Friday, May 3, 2013

Stone Temple Pilots -- "Lady Picture Show" (1996)

Lady picture girl
I think them boys don't like your show

(Good grammar isn't everything.)

Poor San Diego.  It's the second-largest city in California, but trails far behind Los Angeles (the largest) and San Francisco (number four after not only San Diego but also San Jose) in fame and its impact on American culture and the popular imagination.

I could list musicians associated with Los Angeles and San Francisco until the cows come home.  (Los Angeles has the Beach Boys and Doors and many more.  And San Francisco has the Grateful Dead and the Jefferson Airplane and so many others.)  But what bands of real stature are associated in the public's mind with San Diego?

The Stone Temple Pilots
Well, there's one-hit-wonder Iron Butterfly -- they started out in San Diego although they quickly relocated to Los Angeles.

There's Stone Temple Pilots -- who also got their start in San Diego but quickly relocated to Los Angeles.

And then there's . . . hmmmmm.

The Stone Temple Pilots came together when Scott Weiland met New Jersey-born bass player Robert DeLeo at a Black Flag concert in Long Beach, California, in 1986.  

The two men, who both lived in San Diego's Point Loma community, figured out that they were dating the same woman.  But rather than fight for her hand (or her hey-nonny-nonny), they decided to form a band and ended up living together in the woman’s San Diego apartment after she moved to Texas.

Downtown San Diego from Point Loma
The band (which also included DeLeo’s guitarist brother Dean and drummer Eric Kretz) originally called themselves Mighty Joe Young, which was the title of a 1949 movie about an African gorilla who becomes a California night-club entertainer.

The movie was remade (badly) in 1998:

After a couple of years of playing clubs in San Diego and Los Angeles, the band signed a record contract.  But while they were recording their first album, a record company lawyer told them that an elderly blues singer who already called himself Mighty Joe Young.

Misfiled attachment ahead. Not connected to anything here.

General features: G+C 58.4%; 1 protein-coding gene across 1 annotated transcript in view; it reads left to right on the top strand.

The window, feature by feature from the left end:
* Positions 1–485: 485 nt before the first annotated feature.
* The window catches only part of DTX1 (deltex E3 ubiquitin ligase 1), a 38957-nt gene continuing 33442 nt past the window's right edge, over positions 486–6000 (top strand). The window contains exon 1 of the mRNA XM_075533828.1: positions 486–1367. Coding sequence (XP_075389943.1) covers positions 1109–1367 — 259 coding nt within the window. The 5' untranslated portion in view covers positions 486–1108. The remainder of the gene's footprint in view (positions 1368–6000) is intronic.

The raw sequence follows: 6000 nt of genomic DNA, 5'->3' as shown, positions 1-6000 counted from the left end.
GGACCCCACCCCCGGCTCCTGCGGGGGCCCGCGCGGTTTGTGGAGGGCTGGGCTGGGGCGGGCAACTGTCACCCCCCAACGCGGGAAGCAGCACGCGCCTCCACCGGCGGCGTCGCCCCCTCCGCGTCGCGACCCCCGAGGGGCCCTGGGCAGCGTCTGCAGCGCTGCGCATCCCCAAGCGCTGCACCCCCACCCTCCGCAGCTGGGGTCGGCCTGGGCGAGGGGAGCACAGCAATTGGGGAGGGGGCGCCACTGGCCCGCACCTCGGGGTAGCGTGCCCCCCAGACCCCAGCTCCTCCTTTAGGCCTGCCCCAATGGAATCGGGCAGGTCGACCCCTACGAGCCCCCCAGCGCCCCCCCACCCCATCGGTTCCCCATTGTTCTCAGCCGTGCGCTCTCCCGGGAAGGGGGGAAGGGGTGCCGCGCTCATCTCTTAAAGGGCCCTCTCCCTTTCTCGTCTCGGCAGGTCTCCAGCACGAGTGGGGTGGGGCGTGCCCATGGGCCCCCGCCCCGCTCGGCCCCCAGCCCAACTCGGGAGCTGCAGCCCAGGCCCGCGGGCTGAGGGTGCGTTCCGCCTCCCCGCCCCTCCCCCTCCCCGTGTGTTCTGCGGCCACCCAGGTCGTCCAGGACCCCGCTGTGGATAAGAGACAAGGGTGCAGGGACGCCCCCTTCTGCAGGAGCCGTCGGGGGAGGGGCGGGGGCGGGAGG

The group decided to record under the name Stone Temple Pilots.  That name didn't mean anything -- it seems to have been inspired by the old STP motor oil logo.  (One theory is that the group chose the name because they could get STP stickers for free at gas stations and use them as promotional giveaways.)

The band's first album, Core, was released in 1992 and went multiplatinum, thanks in part to the popularity of singles like "Wicked Garden" and "Plush."  

Today, there's an STP tribute band in San Diego that goes by the name Core.  Think about that, boys and girls -- a Stone Temple Pilots tribute band.

STP tribute band Core
STP was hardly the Beatles, or Led Zeppelin.  In a 1994 Rolling Stone poll, STP was voted "Worst New Band" by critics.  But it was also voted "Best New Band" by readers.  That same year, STP’s song “Plush” won the “Best Hard Rock Performance” Grammy.  

All five of the band’s studio albums have earned either gold or platinum certification, so maybe forming a tribute band wasn't such a crazy idea after all.   

After my recent San Francisco vacation with my family, I headed on to San Diego on business.  I visit San Diego each spring to attend a trade show with several other lawyers from my firm.

One of the highlights of this year's show was the keynote speaker, famous basketball coach Bob Knight: 

Knight is known for speaking his mind.  Actually, he's known for speaking his mind while choking players and throwing chairs on to the court during games.